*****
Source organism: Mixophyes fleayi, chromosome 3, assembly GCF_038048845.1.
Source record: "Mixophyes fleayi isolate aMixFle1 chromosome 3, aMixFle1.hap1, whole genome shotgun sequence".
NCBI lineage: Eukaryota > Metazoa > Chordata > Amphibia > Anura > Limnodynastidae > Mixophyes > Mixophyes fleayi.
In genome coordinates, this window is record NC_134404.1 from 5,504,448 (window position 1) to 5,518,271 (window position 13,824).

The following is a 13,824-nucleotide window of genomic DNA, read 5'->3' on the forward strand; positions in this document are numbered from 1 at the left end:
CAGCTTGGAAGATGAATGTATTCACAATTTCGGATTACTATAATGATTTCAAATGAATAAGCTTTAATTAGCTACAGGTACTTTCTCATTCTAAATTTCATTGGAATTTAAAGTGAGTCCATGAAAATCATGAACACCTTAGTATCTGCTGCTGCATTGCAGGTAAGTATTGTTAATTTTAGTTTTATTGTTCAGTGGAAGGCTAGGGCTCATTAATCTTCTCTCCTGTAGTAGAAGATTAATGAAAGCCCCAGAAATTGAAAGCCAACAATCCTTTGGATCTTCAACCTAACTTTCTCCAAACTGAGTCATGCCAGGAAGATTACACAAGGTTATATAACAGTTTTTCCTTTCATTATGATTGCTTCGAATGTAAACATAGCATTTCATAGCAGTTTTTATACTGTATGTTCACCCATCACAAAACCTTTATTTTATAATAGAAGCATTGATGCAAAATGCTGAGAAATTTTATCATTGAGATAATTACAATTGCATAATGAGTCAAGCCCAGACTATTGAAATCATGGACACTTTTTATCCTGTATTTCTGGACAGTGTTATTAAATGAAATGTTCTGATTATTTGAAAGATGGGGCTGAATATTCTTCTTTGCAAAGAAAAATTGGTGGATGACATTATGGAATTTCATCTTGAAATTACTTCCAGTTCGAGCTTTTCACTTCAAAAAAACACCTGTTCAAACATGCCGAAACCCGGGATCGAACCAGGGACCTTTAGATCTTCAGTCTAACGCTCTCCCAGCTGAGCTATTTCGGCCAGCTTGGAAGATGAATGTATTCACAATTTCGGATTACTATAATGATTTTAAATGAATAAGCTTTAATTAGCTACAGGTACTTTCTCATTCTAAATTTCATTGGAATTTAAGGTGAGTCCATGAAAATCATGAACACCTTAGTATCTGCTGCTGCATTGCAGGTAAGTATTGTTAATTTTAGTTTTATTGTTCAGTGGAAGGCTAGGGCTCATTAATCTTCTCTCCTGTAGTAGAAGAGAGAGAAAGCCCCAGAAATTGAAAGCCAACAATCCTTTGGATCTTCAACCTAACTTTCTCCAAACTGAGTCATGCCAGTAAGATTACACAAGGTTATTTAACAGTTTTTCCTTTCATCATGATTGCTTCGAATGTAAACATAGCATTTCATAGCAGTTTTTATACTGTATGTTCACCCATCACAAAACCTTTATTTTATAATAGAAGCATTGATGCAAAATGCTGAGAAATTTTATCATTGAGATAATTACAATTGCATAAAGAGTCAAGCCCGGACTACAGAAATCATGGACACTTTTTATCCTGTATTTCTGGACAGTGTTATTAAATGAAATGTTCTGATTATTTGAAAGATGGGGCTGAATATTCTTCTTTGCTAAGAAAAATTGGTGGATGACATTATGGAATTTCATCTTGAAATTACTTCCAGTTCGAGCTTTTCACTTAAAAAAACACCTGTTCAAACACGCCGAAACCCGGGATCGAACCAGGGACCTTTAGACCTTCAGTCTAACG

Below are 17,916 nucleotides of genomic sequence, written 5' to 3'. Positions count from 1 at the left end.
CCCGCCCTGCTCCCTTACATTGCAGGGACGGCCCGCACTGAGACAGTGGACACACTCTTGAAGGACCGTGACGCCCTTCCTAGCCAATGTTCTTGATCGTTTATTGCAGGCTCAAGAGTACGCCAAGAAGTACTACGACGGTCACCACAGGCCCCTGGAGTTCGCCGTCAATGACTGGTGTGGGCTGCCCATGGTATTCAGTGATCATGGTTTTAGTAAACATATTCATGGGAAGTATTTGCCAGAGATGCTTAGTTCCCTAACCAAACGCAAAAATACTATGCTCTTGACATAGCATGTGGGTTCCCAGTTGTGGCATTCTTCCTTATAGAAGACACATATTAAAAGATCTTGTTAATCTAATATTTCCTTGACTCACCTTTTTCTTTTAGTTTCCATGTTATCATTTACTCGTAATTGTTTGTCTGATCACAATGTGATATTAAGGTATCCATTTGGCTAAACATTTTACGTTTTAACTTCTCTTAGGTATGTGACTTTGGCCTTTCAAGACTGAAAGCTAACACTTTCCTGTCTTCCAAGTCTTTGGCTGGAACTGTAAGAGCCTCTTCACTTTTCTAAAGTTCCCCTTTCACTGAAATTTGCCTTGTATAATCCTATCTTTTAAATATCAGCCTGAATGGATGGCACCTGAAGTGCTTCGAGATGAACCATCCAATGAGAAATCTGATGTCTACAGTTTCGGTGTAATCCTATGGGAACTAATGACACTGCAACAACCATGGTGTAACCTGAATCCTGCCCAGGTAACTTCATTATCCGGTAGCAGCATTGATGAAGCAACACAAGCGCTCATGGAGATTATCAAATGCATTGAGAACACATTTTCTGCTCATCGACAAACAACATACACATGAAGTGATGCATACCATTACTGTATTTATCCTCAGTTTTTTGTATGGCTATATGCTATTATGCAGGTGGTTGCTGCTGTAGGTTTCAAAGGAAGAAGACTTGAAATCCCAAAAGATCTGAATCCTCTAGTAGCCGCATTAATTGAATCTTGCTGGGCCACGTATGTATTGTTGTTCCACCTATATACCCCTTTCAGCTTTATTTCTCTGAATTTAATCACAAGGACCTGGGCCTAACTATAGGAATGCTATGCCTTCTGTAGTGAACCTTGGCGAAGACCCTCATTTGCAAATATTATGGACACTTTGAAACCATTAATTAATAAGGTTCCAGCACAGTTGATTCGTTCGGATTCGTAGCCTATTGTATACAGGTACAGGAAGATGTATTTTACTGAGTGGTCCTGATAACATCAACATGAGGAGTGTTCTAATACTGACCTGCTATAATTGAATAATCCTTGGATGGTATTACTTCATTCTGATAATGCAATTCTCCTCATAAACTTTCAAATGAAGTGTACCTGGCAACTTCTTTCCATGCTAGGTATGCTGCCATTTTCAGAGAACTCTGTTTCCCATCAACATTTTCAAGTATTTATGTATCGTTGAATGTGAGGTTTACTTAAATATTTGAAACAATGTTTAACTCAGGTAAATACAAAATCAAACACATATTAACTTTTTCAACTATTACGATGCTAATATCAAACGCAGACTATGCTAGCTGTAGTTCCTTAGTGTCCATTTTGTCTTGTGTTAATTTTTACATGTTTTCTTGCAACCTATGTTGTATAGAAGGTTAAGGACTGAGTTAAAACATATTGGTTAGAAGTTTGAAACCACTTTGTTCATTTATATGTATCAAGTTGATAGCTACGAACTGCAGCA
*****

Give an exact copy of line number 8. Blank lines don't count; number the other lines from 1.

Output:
CCCGCCCTGCTCCCTTACATTGCAGGGACGGCCCGCACTGAGACAGTGGACACACTCTTGAAGGACCGTGACGCCCTTCCTAGCCAATGTTCTTGATCGTTTATTGCAGGCTCAAGAGTACGCCAAGAAGTACTACGACGGTCACCACAGGCCCCTGGAGTTCGCCGTCAATGACTGGTGTGGGCTGCCCATGGTATTCAGTGATCATGGTTTTAGTAAACATATTCATGGGAAGTATTTGCCAGAGATGCTTAGTTCCCTAACCAAACGCAAAAATACTATGCTCTTGACATAGCATGTGGGTTCCCAGTTGTGGCATTCTTCCTTATAGAAGACACATATTAAAAGATCTTGTTAATCTAATATTTCCTTGACTCACCTTTTTCTTTTAGTTTCCATGTTATCATTTACTCGTAATTGTTTGTCTGATCACAATGTGATATTAAGGTATCCATTTGGCTAAACATTTTACGTTTTAACTTCTCTTAGGTATGTGACTTTGGCCTTTCAAGACTGAAAGCTAACACTTTCCTGTCTTCCAAGTCTTTGGCTGGAACTGTAAGAGCCTCTTCACTTTTCTAAAGTTCCCCTTTCACTGAAATTTGCCTTGTATAATCCTATCTTTTAAATATCAGCCTGAATGGATGGCACCTGAAGTGCTTCGAGATGAACCATCCAATGAGAAATCTGATGTCTACAGTTTCGGTGTAATCCTATGGGAACTAATGACACTGCAACAACCATGGTGTAACCTGAATCCTGCCCAGGTAACTTCATTATCCGGTAGCAGCATTGATGAAGCAACACAAGCGCTCATGGAGATTATCAAATGCATTGAGAACACATTTTCTGCTCATCGACAAACAACATACACATGAAGTGATGCATACCATTACTGTATTTATCCTCAGTTTTTTGTATGGCTATATGCTATTATGCAGGTGGTTGCTGCTGTAGGTTTCAAAGGAAGAAGACTTGAAATCCCAAAAGATCTGAATCCTCTAGTAGCCGCATTAATTGAATCTTGCTGGGCCACGTATGTATTGTTGTTCCACCTATATACCCCTTTCAGCTTTATTTCTCTGAATTTAATCACAAGGACCTGGGCCTAACTATAGGAATGCTATGCCTTCTGTAGTGAACCTTGGCGAAGACCCTCATTTGCAAATATTATGGACACTTTGAAACCATTAATTAATAAGGTTCCAGCACAGTTGATTCGTTCGGATTCGTAGCCTATTGTATACAGGTACAGGAAGATGTATTTTACTGAGTGGTCCTGATAACATCAACATGAGGAGTGTTCTAATACTGACCTGCTATAATTGAATAATCCTTGGATGGTATTACTTCATTCTGATAATGCAATTCTCCTCATAAACTTTCAAATGAAGTGTACCTGGCAACTTCTTTCCATGCTAGGTATGCTGCCATTTTCAGAGAACTCTGTTTCCCATCAACATTTTCAAGTATTTATGTATCGTTGAATGTGAGGTTTACTTAAATATTTGAAACAATGTTTAACTCAGGTAAATACAAAATCAAACACATATTAACTTTTTCAACTATTACGATGCTAATATCAAACGCAGACTATGCTAGCTGTAGTTCCTTAGTGTCCATTTTGTCTTGTGTTAATTTTTACATGTTTTCTTGCAACCTATGTTGTATAGAAGGTTAAGGACTGAGTTAAAACATATTGGTTAGAAGTTTGAAACCACTTTGTTCATTTATATGTATCAAGTTGATAGCTACGAACTGCAGCA